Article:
Why Crypto Exchanges Shouldn’t Have to Follow the Travel Guideline

Restrictive crypto rules can originate from inside the U.S. We have actually certainly seen this with the Securities and Exchange Commission and the New york city chief law officer’s office.

But the next wave of difficult brand-new guidelines will be coming from outside the U.S. And they’re going to create big issues for crypto users.

An international agency called the Financial Action Job Force (FATF), whose members include 36 countries (plus 2 regional bodies) and a few of the biggest economies worldwide, is expected to publish new operating procedures for crypto exchanges later on this month. The brand-new policies include the “travel guideline,” which would require exchanges to pass consumer info to each other when transferring funds. The rule is nothing new for banks. But it’s a big issue for crypto.

The travel guideline is designed for a monetary system that depends on intermediaries to verify both sides of a transaction before any money is moved. It goes beyond basic “know your client” (KYC) rules that a lot of controlled crypto exchanges are required to follow. Basic KYC guidelines need exchanges to verify and keep records of their own users’ identities, the idea being that the much better exchanges/banks know their customers, the much better they have the ability to combat terrorism funding, loan laundering and other deceptive activities. However with travel rules, exchanges should likewise recognize both the “sending out” and “receiving” celebrations of a deal.

The way our present monetary system is established, banks have little problem doing this. A wire transfer, by style, requires bank, branch and account numbers for the recipient.

But a crypto deal needs just an address.

By design, an exchange sending out crypto on behalf of a client does not understand who or what owns the location address. The destination might be an individual, exchange or service. According to Joseph Weinberg, co-founder of blockchain startups Shyft Network and Paycase Financial, it could also be a “maker, smart contract and any other infinite set of potential endpoints.”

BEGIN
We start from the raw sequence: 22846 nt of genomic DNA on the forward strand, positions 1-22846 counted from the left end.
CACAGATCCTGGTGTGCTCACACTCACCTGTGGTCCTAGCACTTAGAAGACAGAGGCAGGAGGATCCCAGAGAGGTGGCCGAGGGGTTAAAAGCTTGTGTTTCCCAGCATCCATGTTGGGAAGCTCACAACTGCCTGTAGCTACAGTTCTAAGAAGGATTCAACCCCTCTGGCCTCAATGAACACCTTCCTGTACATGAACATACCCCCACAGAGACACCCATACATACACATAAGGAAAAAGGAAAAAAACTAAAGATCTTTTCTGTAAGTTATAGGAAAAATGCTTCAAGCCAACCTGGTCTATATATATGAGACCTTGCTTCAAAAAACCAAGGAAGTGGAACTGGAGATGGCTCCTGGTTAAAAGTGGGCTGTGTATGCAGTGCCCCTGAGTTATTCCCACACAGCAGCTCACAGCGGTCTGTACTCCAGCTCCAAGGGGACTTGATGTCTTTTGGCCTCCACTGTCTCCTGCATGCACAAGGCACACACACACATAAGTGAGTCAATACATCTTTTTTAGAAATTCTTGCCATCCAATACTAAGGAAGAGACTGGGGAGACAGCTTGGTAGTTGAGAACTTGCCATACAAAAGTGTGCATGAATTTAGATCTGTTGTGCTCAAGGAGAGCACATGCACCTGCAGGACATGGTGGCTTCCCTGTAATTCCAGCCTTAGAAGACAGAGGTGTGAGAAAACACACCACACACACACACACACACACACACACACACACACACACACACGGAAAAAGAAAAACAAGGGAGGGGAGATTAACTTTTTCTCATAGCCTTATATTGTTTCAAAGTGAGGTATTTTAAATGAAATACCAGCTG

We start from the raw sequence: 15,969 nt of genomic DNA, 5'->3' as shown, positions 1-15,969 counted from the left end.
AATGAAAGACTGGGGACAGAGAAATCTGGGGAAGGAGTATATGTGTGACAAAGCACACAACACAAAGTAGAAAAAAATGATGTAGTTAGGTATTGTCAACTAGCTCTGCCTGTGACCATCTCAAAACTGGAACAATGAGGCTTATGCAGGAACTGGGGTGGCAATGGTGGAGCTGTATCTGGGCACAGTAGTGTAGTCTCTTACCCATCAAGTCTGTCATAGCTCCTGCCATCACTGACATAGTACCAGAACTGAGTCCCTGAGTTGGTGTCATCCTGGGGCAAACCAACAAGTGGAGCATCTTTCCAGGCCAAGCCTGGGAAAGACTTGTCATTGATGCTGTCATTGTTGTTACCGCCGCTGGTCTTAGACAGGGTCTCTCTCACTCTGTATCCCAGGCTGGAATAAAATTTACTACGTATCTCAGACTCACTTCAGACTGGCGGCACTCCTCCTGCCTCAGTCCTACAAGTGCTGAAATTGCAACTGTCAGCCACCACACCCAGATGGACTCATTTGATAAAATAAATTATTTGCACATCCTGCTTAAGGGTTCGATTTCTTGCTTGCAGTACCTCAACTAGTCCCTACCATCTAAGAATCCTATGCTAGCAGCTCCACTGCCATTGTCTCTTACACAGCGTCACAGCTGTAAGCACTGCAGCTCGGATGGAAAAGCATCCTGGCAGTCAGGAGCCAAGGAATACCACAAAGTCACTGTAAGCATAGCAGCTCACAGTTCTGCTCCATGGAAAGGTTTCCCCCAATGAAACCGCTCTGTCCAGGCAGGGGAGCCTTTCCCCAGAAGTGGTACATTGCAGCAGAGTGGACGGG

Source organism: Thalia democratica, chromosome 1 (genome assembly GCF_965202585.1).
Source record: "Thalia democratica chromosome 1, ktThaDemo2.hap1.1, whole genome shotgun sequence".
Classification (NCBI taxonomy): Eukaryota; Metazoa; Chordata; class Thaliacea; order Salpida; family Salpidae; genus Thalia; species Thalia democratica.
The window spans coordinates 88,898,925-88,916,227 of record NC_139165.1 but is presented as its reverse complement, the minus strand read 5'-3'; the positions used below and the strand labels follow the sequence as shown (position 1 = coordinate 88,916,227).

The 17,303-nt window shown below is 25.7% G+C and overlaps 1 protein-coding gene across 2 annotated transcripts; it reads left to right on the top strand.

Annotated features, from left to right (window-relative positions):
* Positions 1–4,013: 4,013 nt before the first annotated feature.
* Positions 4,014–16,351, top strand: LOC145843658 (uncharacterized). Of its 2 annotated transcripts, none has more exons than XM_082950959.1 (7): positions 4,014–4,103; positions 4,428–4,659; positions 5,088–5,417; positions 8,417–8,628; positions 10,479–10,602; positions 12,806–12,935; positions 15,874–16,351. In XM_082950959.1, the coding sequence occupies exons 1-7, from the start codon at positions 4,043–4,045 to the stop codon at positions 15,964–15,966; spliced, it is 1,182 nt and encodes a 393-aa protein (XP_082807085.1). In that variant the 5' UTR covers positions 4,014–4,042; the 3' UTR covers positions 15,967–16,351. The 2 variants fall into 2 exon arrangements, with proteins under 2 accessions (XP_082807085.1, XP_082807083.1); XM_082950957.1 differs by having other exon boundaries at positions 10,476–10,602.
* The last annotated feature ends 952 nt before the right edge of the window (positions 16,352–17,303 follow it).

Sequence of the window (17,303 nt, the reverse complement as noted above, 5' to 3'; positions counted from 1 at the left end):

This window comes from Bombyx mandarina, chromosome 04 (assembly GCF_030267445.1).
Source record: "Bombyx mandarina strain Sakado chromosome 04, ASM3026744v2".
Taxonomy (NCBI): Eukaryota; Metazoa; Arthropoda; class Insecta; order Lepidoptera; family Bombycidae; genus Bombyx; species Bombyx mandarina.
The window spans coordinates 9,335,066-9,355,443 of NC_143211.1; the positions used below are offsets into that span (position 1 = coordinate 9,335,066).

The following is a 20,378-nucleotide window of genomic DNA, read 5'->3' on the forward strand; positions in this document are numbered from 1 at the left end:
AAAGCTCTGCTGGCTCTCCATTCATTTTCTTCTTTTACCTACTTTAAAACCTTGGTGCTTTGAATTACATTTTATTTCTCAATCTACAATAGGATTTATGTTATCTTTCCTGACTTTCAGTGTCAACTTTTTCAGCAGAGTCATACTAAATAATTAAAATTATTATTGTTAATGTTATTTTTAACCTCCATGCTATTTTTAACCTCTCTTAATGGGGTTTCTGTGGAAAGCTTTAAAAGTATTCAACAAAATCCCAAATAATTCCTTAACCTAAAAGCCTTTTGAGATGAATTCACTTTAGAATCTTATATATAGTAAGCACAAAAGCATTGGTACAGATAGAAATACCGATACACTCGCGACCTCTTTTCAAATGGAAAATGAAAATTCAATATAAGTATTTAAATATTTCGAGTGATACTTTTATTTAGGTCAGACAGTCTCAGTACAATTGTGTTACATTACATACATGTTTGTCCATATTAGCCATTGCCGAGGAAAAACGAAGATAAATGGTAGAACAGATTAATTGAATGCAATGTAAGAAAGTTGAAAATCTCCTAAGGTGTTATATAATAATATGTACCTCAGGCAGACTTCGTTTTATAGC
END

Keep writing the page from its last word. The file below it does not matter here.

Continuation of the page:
At best, this requirement would be a hassle for crypto consumers. At worst, it might be a significant obstacle for the whole industry.

A compliance officer at a U.S. exchange says implementation is feasible … however is more of a “paper-chasing exercise” that won’t further police objectives. “We’ll wind up troubling excellent customers and asking them for info we can’t validate,” he said.

Weinberg said, “It might drive the whole [crypto] community back into the dark ages.”

This problem strikes at the beating heart of why cryptocurrencies were created in the first location. Bitcoin’s market cap has actually grown to $144 billion because it increases openness (the whole blockchain is open to anybody to view) while boosting personal privacy and identity protection. Its trustless technology is appropriately thought about revolutionary for its capability to cut out the middleman. It does not need (or desire) banks or exchanges to manually produce and monitor a proof. Nor does it desire outside entities representing the old banking order to be able to gain access to such details.

Regrettably, the travel rule will make its way to the U.S. The U.S. Treasury’s Under Secretary for Terrorism and Financial Intelligence stated the standard is on track for publication next month, and provided every sign that the U.S. will be adopting it, as will the vast majority of the developed nations.

I’m all for great rules and a practical technique for battling terrorism. However the travel rule is neither. About 200 to 300 people went to FATF’s consultative conference in Vienna in early May to voice their concerns. But I’m amazed this is occurring with so little demonstration.

The battle lines have never been drawn this dramatically in the past. I resent that I’m being forced to pick between combating terrorism and protecting cryptocurrency … in between utilizing regulated exchanges and using nonregulated platforms.

The last thing the federal government must desire is to drive cryptocurrency underground. However that is where we may be headed.

Great investing,

Andy Gordon

Co-Founder, Early Investing

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